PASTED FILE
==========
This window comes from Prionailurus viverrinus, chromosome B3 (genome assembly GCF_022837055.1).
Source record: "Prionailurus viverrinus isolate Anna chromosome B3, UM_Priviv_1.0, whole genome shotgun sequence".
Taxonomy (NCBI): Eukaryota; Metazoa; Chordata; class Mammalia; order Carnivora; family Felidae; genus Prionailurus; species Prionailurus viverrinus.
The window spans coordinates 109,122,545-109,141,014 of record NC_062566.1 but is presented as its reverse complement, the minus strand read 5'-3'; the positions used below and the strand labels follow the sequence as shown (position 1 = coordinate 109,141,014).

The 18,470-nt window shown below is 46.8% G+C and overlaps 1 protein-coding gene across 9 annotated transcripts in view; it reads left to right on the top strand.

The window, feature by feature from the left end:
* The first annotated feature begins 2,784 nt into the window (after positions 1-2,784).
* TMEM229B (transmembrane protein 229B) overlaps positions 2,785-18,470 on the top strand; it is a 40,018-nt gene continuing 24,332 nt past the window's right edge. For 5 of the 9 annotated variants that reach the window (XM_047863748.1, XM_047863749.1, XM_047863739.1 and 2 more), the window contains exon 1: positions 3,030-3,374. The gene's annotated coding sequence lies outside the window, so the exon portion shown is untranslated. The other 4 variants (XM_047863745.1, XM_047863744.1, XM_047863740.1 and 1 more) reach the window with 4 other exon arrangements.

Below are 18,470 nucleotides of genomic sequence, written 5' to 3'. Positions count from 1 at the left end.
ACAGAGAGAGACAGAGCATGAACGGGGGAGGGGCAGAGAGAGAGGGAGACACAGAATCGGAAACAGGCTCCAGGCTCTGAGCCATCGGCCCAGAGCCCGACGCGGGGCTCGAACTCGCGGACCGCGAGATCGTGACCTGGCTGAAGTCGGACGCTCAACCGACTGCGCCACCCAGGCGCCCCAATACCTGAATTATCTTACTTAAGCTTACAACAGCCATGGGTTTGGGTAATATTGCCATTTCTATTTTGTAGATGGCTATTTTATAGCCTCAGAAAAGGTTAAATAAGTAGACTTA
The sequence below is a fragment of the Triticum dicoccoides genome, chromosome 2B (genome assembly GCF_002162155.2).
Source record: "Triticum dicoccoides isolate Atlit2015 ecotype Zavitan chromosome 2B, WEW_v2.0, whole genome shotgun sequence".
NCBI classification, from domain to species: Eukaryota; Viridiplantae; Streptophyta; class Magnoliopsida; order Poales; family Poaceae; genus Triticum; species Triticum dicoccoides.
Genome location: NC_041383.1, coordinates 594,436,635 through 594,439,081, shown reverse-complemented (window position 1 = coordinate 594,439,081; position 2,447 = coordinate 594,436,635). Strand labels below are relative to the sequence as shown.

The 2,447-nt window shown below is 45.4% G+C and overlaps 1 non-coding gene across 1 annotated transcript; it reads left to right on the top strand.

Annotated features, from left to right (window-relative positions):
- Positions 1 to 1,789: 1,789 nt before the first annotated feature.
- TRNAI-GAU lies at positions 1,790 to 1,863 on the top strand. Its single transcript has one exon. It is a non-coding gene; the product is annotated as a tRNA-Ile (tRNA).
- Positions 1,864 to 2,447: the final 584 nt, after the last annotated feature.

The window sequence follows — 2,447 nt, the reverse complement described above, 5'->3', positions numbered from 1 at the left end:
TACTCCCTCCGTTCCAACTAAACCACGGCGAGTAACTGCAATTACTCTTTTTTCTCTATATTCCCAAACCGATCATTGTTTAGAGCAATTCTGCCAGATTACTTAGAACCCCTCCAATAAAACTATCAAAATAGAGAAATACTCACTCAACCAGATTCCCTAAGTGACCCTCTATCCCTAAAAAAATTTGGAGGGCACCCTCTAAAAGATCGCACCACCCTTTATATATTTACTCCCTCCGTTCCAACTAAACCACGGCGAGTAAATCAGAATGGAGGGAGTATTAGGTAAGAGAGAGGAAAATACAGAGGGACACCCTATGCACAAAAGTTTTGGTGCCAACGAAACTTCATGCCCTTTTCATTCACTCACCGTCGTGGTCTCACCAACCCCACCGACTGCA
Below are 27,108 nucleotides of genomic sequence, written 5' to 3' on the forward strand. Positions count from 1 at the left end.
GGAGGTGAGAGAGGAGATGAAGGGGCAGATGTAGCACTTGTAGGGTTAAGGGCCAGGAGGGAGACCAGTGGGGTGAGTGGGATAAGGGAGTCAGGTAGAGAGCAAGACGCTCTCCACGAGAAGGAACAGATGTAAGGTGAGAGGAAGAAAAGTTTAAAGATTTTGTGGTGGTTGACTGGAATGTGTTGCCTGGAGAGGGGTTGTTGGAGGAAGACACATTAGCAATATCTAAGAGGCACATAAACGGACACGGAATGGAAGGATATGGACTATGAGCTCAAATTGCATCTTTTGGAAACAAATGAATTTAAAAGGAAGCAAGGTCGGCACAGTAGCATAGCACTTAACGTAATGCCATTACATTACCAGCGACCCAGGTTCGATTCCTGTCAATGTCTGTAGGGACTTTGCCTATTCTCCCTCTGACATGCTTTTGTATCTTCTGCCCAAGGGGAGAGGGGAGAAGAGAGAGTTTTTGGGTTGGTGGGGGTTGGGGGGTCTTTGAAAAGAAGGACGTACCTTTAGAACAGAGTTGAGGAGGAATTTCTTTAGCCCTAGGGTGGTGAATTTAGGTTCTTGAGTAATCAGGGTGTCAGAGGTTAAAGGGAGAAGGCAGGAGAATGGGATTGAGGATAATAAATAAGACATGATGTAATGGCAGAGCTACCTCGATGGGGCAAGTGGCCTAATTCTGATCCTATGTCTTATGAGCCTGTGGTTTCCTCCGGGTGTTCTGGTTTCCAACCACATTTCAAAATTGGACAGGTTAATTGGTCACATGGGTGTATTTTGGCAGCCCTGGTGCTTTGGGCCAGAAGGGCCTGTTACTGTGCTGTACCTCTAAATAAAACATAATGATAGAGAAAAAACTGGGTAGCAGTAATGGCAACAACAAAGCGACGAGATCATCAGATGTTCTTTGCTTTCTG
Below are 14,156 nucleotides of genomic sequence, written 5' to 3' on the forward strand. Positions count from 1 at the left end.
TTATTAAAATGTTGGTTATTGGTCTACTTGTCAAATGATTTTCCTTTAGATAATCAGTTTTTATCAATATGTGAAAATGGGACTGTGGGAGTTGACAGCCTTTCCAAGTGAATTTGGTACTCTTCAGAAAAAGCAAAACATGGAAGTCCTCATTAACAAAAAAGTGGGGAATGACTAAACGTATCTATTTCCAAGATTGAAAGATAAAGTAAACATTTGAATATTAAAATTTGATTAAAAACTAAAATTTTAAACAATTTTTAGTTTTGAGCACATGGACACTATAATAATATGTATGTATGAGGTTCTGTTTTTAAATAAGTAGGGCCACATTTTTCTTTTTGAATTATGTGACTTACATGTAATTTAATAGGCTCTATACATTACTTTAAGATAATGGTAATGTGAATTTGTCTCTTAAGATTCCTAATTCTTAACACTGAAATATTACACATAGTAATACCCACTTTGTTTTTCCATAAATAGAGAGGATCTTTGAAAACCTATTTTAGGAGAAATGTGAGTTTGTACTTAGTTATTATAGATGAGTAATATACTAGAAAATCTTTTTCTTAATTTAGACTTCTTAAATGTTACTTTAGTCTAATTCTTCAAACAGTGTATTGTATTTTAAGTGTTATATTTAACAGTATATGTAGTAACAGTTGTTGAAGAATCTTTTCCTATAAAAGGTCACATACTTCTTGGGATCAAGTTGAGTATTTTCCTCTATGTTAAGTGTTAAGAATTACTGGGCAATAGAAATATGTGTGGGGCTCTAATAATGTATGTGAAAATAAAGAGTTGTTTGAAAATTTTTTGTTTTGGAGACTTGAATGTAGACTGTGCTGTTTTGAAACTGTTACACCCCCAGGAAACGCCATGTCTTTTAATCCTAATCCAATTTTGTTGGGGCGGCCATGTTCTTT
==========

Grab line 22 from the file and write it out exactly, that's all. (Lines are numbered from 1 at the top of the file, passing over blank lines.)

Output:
Below are 27,108 nucleotides of genomic sequence, written 5' to 3' on the forward strand. Positions count from 1 at the left end.